Some recent business took me to downtown Boston, and while I know Boston has some important history, nothing interested me more than going to Cheers. For those unfamiliar, Cheers was a sitcom that ran from 1982 to 1993. The show was set in a bar in Boston named, as you might guess, Cheers. Well, I was familiar with the show while it was running, but I never really watched more than the occasional episode. That is until a few months ago when I caught a few episodes on the Hallmark Channel, at which time I found that I really liked the show. I started watching the series from the first episode on Netflix. (I’m at about episode 200 as of this writing.) Even though I wasn’t an original fan of the show, I would say that I like it enough now to call myself a fan. Fan enough that Cheers was my top priority in downtown Boston.
I looked up Cheers on the internet before heading over there. There are two Cheers restaurants in Boston. There is the “The Original” at 85 Beacon Street, and “The Replica” in South Boston. Naturally, I wanted nothing but the original, so I was going to Beacon Street. I narrate my experience in present tense:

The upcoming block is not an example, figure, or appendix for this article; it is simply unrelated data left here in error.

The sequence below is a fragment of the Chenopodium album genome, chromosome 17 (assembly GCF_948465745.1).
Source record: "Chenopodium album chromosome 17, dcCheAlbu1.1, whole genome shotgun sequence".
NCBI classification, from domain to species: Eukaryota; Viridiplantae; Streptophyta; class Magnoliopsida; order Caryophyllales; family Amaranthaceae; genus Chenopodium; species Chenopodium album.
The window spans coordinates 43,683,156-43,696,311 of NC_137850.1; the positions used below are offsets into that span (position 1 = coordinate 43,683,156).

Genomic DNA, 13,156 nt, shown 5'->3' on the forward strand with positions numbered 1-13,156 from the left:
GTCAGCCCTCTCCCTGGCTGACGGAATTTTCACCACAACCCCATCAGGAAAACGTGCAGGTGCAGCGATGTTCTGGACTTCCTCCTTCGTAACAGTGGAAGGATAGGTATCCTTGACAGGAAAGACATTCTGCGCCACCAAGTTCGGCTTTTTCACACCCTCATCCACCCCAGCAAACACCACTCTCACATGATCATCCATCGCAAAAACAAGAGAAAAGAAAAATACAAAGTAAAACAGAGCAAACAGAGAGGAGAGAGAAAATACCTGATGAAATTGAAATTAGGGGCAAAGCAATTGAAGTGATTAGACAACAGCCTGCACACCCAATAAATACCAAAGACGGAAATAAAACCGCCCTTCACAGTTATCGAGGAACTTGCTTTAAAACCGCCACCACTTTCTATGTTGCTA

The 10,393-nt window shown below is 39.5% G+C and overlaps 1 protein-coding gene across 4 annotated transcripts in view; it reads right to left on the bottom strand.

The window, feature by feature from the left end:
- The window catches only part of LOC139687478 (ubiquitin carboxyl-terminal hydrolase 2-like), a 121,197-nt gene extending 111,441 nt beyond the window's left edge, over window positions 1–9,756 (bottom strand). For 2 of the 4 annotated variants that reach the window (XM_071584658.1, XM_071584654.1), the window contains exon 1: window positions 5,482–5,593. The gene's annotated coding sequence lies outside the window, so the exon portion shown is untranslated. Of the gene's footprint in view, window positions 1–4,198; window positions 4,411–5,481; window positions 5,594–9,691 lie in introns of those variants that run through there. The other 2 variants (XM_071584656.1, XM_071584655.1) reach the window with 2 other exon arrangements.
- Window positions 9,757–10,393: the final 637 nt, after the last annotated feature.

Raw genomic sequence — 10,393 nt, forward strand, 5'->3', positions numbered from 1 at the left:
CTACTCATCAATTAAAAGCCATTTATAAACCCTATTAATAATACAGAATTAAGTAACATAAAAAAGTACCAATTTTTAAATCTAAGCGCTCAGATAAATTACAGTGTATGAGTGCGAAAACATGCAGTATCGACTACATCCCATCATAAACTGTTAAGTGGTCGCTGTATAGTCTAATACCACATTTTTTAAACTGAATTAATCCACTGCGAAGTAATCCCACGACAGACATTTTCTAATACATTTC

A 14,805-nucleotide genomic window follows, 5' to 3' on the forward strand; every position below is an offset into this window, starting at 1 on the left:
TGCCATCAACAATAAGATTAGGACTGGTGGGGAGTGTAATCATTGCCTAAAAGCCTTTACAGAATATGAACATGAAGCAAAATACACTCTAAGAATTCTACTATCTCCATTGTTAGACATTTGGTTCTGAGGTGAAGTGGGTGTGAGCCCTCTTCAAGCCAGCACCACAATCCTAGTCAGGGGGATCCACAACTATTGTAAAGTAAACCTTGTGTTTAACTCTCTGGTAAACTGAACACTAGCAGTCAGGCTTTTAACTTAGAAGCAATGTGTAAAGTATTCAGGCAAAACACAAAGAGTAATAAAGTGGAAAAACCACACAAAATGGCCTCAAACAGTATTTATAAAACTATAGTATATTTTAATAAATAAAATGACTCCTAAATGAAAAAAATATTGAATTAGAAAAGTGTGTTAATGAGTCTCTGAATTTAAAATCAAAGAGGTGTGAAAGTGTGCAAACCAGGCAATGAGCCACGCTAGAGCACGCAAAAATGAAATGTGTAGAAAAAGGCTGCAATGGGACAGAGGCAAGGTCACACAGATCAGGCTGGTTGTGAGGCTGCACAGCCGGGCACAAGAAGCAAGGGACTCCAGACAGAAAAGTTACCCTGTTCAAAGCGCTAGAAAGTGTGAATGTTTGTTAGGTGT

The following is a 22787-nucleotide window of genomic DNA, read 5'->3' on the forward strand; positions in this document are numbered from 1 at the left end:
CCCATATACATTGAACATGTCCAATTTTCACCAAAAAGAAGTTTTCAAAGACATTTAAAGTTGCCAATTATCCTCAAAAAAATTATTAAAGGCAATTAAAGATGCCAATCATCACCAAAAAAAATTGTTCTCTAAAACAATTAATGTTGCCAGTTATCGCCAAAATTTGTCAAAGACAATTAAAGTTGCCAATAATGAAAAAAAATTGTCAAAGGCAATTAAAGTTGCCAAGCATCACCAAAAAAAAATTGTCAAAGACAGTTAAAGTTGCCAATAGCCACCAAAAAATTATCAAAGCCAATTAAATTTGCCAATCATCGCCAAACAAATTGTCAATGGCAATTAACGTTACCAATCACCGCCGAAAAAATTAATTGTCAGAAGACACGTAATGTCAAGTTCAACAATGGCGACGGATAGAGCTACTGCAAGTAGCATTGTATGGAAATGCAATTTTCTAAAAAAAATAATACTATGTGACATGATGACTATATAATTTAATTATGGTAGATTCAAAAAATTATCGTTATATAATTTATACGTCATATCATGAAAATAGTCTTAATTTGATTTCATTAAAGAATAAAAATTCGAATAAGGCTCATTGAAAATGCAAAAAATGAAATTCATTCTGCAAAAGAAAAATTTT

I recognize the outside of bar. It looks just like the show. It’s exactly like I’d seen it in the opening credits of the show. The familiar stairs lead down to the bar. The business next door that has an awning stretched out to the street. The awning is a different color, but the feel of the outside is the same. I’m across the street, by the park. As I approach, I see a group of tourists try to go into the building next door. The greeters there tell the group that Cheers is downstairs. These tourists have obviously never seen the show.